The narrative of Sweet Country is in one sense quite simple, but Warwick Thornton’s treatment, in terms of sound and image and narrative structure, turns into a rich and complex film that will repay many re-viewings. (The film eschews non-diegetic music and relies on the natural sounds of the environment.) The basic premise is that the establishment of cattle stations in the Alice Springs area has produced an unbalanced and dangerous local community with white men outnumbering white women and the local Indigenous people forced to work almost as indentured labour on their own land. In 1929 an embittered war veteran Harry March takes over a ranch and seeks to ‘borrow’ some Indigenous workers for a couple of days. Fred Smith (Sam Neill), a local rancher who sees himself as a religious man reluctantly agrees to ask his worker Sam to go to the March place along with his wife and niece for a few days. Sam is wary of March and when the drunken white man comes after the Indigenous family with a gun, Sam kills him in self-defence. Having killed a white man, Sam and Lizzie must go on the run in the bush. A posse led by Sergeant Fletcher (Bryan Brown) sets out to track them. The outcome of the search and its aftermath is shocking. I’ve purposefully left out a lot of detail and not allowed any real spoilers but these are the main sections of the narrative. Thornton uses both flashbacks and flashforwards in presenting his narrative.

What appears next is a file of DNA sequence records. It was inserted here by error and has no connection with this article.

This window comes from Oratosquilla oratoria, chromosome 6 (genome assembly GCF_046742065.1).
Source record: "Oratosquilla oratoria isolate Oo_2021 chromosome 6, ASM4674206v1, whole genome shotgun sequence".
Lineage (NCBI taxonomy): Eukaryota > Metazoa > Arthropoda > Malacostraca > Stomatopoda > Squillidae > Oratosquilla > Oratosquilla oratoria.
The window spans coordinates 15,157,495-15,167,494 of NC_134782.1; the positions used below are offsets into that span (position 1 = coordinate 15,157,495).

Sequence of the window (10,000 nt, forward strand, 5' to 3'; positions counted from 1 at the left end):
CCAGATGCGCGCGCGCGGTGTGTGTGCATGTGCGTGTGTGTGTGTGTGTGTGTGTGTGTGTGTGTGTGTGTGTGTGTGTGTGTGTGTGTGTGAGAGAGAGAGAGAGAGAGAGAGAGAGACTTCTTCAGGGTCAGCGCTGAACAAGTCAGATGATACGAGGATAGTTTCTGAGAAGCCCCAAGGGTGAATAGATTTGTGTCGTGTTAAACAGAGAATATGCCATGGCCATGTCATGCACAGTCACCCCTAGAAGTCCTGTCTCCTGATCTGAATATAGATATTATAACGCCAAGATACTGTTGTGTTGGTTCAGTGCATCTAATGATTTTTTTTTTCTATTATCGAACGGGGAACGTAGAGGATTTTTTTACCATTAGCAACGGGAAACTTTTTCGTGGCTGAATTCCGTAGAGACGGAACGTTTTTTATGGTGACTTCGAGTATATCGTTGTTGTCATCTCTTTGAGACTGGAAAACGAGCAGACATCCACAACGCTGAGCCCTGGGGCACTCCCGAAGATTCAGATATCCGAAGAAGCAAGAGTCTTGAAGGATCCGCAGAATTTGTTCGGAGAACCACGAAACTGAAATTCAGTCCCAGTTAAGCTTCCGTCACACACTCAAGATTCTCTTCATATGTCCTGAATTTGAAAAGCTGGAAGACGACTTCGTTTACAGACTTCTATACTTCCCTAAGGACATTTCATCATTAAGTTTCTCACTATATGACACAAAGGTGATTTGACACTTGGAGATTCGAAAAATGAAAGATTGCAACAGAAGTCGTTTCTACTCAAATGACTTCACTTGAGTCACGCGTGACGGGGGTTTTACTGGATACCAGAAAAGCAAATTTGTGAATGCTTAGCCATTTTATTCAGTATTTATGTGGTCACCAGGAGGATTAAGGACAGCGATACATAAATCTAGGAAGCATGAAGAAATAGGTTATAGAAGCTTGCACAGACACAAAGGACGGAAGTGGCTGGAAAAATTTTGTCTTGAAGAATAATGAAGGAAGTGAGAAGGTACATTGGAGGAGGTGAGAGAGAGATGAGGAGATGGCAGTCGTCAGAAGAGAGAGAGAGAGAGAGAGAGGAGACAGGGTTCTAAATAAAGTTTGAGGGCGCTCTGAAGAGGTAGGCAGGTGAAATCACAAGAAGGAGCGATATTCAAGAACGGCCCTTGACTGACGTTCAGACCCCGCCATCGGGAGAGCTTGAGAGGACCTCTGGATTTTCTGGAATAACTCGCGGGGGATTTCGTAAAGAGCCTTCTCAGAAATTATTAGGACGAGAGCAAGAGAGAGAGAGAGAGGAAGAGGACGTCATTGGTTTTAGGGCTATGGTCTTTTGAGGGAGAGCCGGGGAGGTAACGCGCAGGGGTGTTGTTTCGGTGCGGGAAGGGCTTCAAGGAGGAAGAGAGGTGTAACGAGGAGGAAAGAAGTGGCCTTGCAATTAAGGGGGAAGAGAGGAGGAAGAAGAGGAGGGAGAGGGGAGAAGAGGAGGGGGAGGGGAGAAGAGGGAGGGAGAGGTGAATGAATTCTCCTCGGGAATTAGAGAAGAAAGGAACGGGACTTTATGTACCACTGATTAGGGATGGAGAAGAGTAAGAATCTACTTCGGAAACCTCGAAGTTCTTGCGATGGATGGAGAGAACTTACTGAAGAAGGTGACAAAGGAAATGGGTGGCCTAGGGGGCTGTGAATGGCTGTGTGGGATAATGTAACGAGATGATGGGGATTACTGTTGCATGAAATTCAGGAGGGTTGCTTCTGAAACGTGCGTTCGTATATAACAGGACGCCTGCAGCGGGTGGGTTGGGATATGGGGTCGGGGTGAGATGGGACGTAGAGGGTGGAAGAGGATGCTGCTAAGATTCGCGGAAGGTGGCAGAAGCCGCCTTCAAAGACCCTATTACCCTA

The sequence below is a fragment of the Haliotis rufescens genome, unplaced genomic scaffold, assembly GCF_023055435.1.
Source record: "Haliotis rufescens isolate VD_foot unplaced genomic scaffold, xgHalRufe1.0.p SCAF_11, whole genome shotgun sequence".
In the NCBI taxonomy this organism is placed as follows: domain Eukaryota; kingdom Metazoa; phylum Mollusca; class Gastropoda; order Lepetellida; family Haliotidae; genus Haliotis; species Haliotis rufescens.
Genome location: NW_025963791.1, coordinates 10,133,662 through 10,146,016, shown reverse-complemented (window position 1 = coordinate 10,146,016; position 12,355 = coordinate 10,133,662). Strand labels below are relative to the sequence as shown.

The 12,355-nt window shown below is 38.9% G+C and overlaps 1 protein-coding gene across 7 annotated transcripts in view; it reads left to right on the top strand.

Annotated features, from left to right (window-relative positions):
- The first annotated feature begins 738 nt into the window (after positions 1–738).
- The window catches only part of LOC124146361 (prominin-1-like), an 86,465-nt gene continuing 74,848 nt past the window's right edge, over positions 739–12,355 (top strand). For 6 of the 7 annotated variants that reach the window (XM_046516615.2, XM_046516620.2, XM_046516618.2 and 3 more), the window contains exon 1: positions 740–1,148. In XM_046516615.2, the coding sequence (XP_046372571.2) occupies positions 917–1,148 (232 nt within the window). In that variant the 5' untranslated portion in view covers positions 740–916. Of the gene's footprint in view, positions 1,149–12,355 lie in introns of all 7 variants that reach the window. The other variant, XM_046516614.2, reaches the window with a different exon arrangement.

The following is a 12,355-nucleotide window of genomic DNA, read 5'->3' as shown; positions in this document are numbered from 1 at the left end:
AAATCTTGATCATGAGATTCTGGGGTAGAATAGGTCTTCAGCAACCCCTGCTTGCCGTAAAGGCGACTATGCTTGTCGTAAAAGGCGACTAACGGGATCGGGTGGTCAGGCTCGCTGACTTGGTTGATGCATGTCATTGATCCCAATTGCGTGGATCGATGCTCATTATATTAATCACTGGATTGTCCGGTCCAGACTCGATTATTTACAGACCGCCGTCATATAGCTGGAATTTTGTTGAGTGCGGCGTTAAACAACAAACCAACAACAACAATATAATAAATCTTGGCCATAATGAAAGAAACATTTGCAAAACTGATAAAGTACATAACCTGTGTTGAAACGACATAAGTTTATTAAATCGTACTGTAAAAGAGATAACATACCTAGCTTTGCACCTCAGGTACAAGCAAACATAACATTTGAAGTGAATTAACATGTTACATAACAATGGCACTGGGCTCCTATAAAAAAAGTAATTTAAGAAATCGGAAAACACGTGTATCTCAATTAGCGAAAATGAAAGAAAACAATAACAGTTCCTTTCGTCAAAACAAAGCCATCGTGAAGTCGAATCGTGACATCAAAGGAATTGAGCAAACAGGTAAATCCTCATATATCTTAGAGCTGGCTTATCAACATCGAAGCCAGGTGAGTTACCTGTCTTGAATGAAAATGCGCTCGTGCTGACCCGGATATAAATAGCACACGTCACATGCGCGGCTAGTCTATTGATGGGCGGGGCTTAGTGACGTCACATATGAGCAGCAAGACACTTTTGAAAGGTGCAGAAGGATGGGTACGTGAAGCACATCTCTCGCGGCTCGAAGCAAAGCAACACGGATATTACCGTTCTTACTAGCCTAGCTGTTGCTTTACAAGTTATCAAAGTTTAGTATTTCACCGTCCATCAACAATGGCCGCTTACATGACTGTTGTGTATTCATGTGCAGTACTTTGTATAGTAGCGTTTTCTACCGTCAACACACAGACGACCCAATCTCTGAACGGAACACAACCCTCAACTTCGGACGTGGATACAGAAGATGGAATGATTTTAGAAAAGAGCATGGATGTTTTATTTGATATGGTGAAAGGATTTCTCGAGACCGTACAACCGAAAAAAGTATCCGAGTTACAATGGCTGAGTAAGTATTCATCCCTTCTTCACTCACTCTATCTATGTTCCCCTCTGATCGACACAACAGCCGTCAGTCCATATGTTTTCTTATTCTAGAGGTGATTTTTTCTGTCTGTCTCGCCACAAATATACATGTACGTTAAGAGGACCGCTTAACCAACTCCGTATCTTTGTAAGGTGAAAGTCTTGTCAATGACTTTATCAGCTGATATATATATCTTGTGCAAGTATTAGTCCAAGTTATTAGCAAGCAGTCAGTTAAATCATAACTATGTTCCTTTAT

Helped by his local knowledge, Thornton’s presentation of landscapes including rocky outcrops, ravines, scrub and desert is stunning. The brief outline above refers to familiar elements from American Westerns. Australian development in the Northern territory was slower and only the presence of a travelling film show featuring The Ned Kelly Story (1906) signifies the twentieth century. The Western comparison is, I feel, a two-edged sword for Warwick Thornton who has promoted his film using the ‘Western’ tag. It makes the story more familiar and more accessible to audiences outside Australia (and perhaps to contemporary Australian audiences), but it also risks critics and reviewers treating the film as simply an ‘exotic’ form of a familiar genre rather than a historical Indigenous film exploring the racism and oppression of colonial exploitation. I fear that this has happened to a certain extent in some of the UK critical writing on the film. Some of the better coverage of the film comes in Sight and Sound, April 2018 with ‘Red Earth’, an essay by Trevor Johnston plus a review by Jason Anderson. Also in the same issue is a Tony Rayns DVD Review of the film Goldstone by Ivan Sen. As Rayns notes: ” . . . it’s blackfella directors like Ivan Sen and Warwick Thornton who are making the running in current Oz cinema”. I would endorse that view. Ivan Sen’s new film is another ‘frontier Western’ (in Queensland) following on from his previous film Mystery Road (2013) featuring an Indigenous police officer Jay Swan (Aaron Pedersen). None of the reviewers I read this weekend mentioned The Tracker (Australia 2002), the film made by the partnership of director Rolf de Heer and veteran Indigenous actor David Gulpilil. The pair made two more films, Ten Canoes (2006) and Charlie’s Country (2013) about Indigenous characters across history. The films by Thornton, Sen and those in which Gulpilil had considerable creative input sit alongside films like Rabbit-Proof Fence (2002) – which though directed by a white Australian has Indigenous children at its centre and a memoir by an Indigenous woman as its source material (and is therefore another historical film based on a true story). Together these films present a significant Indigenous Australian cinema. (I should also note that Little White Lies is a UK publication that has a committed review of the film and references ‘10 essential Indigenous Australian films‘.)